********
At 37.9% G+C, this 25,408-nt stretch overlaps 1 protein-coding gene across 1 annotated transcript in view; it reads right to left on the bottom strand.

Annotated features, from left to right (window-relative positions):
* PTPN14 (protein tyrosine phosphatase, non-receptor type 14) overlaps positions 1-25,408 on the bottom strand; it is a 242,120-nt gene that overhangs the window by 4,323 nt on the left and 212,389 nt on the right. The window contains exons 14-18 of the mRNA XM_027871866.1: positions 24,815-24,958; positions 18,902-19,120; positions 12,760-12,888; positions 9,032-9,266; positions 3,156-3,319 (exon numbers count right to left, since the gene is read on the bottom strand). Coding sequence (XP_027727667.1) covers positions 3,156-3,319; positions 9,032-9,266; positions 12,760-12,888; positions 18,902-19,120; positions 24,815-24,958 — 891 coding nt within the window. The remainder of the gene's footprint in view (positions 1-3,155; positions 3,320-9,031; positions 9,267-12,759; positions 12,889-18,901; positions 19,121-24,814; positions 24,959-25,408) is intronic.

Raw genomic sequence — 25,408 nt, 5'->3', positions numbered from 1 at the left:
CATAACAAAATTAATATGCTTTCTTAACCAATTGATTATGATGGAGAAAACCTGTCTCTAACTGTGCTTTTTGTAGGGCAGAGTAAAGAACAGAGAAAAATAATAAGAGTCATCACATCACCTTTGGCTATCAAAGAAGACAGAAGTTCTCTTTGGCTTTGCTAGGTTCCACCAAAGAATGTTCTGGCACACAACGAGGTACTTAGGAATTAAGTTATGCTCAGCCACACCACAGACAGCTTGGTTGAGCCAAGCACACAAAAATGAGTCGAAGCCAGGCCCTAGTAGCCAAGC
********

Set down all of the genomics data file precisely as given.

At 37.9% G+C, this 25,408-nt stretch overlaps 1 protein-coding gene across 1 annotated transcript in view; it reads right to left on the bottom strand.

Annotated features, from left to right (window-relative positions):
* PTPN14 (protein tyrosine phosphatase, non-receptor type 14) overlaps positions 1-25,408 on the bottom strand; it is a 242,120-nt gene that overhangs the window by 4,323 nt on the left and 212,389 nt on the right. The window contains exons 14-18 of the mRNA XM_027871866.1: positions 24,815-24,958; positions 18,902-19,120; positions 12,760-12,888; positions 9,032-9,266; positions 3,156-3,319 (exon numbers count right to left, since the gene is read on the bottom strand). Coding sequence (XP_027727667.1) covers positions 3,156-3,319; positions 9,032-9,266; positions 12,760-12,888; positions 18,902-19,120; positions 24,815-24,958 — 891 coding nt within the window. The remainder of the gene's footprint in view (positions 1-3,155; positions 3,320-9,031; positions 9,267-12,759; positions 12,889-18,901; positions 19,121-24,814; positions 24,959-25,408) is intronic.

Raw genomic sequence — 25,408 nt, 5'->3', positions numbered from 1 at the left:
CATAACAAAATTAATATGCTTTCTTAACCAATTGATTATGATGGAGAAAACCTGTCTCTAACTGTGCTTTTTGTAGGGCAGAGTAAAGAACAGAGAAAAATAATAAGAGTCATCACATCACCTTTGGCTATCAAAGAAGACAGAAGTTCTCTTTGGCTTTGCTAGGTTCCACCAAAGAATGTTCTGGCACACAACGAGGTACTTAGGAATTAAGTTATGCTCAGCCACACCACAGACAGCTTGGTTGAGCCAAGCACACAAAAATGAGTCGAAGCCAGGCCCTAGTAGCCAAGC